Grief is front and center in Timothy Woodward Jr.’s The Final Wish, a cautionary tale about the dangers of wish fulfillment centered around a struggling lawyer named Aaron (Michael Welch) who just wants to do right by everyone. And because this is a horror movie we’re talking about here, wanting good things for those you love often can come with a hefty price tag attached. Aaron quickly realizes that you often need bad to balance out the good in life, and his good deeds result in some devastating outcomes, proving that even good intentions can go horribly awry.
When we’re introduced to Aaron in The Final Wish, he’s just been rejected during another job interview, he no longer has a place to live because he hasn’t been able to pay his rent, and a call from Lisa (Melissa Bolona), a former flame who informs him that his father has just passed away. Aaron heads back to his homestead to take care of his bereaved mother Kate (Lin Shaye), and as they start to deal with the remnants of their beloved patriarch’s existence, Aaron comes across an unusual looking urn that harnesses incredible powers to grant the owner’s wishes. But those seeing those desires come to life isn’t nearly as simple as it seems, and as Aaron’s well-meaning intentions begin to spiral out of control, he must step up to take on an unspeakable evil that will stop at nothing to wreak havoc in Aaron’s life.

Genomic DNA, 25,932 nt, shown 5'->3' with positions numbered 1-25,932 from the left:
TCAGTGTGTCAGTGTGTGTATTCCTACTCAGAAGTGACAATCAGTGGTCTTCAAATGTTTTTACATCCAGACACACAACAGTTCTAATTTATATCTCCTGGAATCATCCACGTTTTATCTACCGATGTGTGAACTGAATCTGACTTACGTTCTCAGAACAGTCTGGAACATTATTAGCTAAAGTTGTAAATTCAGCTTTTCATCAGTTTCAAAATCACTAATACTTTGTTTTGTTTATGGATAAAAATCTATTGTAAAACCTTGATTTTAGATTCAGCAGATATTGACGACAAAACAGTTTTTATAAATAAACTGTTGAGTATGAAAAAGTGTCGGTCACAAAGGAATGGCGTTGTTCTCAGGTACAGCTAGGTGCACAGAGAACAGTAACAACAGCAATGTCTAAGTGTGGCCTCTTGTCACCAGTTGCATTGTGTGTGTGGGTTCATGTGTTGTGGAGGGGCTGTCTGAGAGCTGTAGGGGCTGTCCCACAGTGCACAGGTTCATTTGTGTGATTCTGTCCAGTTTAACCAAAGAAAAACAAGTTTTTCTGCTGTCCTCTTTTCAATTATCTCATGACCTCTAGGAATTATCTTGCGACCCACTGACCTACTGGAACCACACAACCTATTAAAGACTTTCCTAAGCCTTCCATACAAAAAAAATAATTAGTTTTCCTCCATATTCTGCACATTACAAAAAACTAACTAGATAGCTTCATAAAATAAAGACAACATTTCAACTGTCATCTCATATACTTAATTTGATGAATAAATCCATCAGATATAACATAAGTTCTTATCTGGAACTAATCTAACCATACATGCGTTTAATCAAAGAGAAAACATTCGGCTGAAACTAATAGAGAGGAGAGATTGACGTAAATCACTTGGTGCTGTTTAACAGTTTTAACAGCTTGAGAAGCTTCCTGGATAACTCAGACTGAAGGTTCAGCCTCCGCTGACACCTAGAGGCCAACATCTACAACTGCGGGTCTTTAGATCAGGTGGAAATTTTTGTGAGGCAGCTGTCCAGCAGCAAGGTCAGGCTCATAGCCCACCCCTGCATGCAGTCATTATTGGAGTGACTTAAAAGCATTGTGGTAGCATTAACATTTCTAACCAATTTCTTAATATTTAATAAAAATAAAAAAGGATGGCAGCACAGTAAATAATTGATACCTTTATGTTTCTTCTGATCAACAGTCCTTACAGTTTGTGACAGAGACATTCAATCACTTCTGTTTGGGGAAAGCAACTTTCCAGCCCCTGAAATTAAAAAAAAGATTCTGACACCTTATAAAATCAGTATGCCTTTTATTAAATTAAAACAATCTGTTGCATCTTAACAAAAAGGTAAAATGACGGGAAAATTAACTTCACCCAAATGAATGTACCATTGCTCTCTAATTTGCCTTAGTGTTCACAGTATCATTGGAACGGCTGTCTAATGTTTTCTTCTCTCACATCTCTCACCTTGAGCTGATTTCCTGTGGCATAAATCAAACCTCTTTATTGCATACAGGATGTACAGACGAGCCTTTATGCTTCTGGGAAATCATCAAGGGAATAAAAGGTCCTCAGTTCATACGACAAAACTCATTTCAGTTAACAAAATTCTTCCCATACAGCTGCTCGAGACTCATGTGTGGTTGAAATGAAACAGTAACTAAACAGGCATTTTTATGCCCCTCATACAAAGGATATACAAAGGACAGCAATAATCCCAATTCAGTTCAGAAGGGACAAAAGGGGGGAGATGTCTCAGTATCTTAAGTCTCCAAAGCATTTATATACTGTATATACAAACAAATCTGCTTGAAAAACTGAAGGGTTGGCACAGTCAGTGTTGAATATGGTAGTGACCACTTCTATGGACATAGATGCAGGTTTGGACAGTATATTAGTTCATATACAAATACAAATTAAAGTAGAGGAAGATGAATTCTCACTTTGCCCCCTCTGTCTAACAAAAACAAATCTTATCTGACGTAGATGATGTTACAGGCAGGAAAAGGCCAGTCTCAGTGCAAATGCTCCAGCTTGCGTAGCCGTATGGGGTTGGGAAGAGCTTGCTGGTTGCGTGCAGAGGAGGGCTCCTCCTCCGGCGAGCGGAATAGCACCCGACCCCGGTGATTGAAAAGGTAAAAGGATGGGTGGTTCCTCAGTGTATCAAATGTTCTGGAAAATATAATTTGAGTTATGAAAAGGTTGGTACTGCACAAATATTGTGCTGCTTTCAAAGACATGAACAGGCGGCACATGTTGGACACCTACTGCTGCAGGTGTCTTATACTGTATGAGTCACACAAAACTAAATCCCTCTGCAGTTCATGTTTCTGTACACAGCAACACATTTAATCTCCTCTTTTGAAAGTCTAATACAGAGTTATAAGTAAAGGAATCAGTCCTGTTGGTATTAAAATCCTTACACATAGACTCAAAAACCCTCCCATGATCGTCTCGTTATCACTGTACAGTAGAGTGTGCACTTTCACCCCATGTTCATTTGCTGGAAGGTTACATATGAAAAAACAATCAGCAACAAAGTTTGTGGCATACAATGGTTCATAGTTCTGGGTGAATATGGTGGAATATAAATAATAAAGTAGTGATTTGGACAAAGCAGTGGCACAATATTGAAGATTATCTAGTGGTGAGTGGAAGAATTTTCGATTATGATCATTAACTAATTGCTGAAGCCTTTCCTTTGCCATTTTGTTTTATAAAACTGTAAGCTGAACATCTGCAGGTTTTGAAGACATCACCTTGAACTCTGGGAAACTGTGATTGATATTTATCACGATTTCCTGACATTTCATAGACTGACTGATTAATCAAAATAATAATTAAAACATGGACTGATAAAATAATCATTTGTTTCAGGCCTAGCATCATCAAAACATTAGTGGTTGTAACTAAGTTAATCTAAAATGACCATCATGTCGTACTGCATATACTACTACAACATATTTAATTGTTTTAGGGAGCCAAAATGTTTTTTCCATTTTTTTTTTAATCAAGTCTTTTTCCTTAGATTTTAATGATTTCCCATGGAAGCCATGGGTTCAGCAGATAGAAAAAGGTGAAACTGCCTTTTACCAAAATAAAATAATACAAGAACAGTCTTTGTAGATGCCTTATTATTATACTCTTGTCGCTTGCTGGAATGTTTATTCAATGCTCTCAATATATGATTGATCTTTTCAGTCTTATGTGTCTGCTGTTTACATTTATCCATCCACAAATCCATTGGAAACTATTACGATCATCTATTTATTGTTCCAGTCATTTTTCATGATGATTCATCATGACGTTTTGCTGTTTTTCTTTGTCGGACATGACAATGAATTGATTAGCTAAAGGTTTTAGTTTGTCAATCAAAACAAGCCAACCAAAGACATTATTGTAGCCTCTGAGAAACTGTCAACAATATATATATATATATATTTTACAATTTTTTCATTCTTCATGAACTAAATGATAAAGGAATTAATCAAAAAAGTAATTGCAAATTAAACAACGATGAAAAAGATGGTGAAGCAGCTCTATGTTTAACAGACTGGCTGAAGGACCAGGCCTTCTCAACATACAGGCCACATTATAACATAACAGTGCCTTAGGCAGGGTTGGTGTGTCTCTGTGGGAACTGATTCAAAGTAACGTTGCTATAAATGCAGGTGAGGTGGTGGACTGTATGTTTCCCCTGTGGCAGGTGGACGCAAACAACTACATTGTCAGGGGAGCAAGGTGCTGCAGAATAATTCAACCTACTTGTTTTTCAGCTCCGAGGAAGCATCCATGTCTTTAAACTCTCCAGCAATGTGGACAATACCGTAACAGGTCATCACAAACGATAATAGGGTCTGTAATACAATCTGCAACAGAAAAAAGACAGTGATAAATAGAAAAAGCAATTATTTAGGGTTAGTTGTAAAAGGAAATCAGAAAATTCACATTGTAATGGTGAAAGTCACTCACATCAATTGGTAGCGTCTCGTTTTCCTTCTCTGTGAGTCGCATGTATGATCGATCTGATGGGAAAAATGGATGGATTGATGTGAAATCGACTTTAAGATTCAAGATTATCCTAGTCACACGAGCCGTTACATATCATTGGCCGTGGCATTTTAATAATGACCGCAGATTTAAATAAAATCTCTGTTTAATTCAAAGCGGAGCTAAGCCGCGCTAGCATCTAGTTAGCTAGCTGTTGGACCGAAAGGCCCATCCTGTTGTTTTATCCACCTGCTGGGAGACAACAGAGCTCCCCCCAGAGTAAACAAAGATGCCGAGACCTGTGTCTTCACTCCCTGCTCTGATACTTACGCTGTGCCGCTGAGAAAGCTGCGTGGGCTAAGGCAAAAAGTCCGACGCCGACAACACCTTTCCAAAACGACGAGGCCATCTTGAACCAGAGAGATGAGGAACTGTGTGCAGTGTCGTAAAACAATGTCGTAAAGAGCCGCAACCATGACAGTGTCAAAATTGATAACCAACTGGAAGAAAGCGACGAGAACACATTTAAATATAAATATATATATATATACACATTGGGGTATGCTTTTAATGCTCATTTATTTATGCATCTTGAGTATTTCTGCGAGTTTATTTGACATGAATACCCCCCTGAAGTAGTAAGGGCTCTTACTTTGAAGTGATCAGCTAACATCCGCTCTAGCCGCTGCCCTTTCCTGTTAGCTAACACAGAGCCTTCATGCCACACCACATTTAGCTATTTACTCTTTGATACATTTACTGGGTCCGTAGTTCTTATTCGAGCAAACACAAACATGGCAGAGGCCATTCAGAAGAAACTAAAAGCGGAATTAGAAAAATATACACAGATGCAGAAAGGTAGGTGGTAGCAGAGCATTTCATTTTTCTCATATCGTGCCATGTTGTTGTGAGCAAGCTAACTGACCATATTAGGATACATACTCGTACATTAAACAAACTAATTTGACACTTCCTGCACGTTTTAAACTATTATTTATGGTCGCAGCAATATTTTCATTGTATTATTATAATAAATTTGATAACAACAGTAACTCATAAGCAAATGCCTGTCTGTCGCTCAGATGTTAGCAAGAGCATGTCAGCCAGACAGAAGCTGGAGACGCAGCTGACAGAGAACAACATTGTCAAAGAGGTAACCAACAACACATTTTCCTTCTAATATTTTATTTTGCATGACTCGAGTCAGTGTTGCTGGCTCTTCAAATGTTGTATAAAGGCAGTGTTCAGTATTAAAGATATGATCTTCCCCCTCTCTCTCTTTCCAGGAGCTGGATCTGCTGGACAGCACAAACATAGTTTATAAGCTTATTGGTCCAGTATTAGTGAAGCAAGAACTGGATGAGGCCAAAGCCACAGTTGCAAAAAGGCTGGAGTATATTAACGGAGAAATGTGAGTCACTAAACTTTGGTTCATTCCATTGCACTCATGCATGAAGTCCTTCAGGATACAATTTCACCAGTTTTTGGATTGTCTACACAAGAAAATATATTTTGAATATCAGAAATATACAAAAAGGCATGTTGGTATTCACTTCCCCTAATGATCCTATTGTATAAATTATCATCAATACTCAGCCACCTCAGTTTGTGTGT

While it does have some minor issues, as a whole, I liked The Final Wish as it does a good job of mixing up expectations while treading some very familiar territory story-wise, and both Welch and Shaye bring a lot of heart to the project too, making it easy to invest in them as characters and their respective journeys in the film. In terms of the technical aspects, I thought Pablo Diez’s cinematography was gorgeous, especially whenever we are spending time in Aaron’s family home, and the production design from Markos Keyto was just brilliant, with so many little details popping through in various scenes. Also, I must take a moment to tip my hat to Christine Costanza for her costume work in The Final Wish too, particularly when it came to Shaye’s character, as she makes some thoughtful decisions with Kate’s wardrobe as well.
As far as the movie’s minor missteps, I do think the story for The Final Wish does get a bit too complicated for its own good at times, especially in the film’s final act when Aaron realizes the weight of his prior actions and now he must find a way to make things right before its too late for everyone. There just seems to be a lot of jumping around between characters and I think the core story would be better serviced if the narrative were just a little more streamlined in the last 20 minutes or so. Also, while I am someone who loves great monster work just as much as the next horror fan, I almost wish (pun intended) that the evil entity behind all the misdeeds in The Final Wish had stayed hidden, as I think seeing an actual figure strips away a lot of the power behind the film’s message, and the creature almost feels a bit out of place in the movie that otherwise feels very grounded and realistic in its intentions.
None of these issues were enough to derail my enjoyment of The Final Wish though, as it is mathematically impossible for me to dislike anything involving the always incredible Lin Shaye, and she proves here yet again that she’s one of the best talents working the horror genre today. It may not be a film that would make my favorites list at the end of the year, but there’s still a lot to The Final Wish that I really appreciated and enjoyed, and it would make for a killer double feature with Wish Upon.
Movie Score: 3/5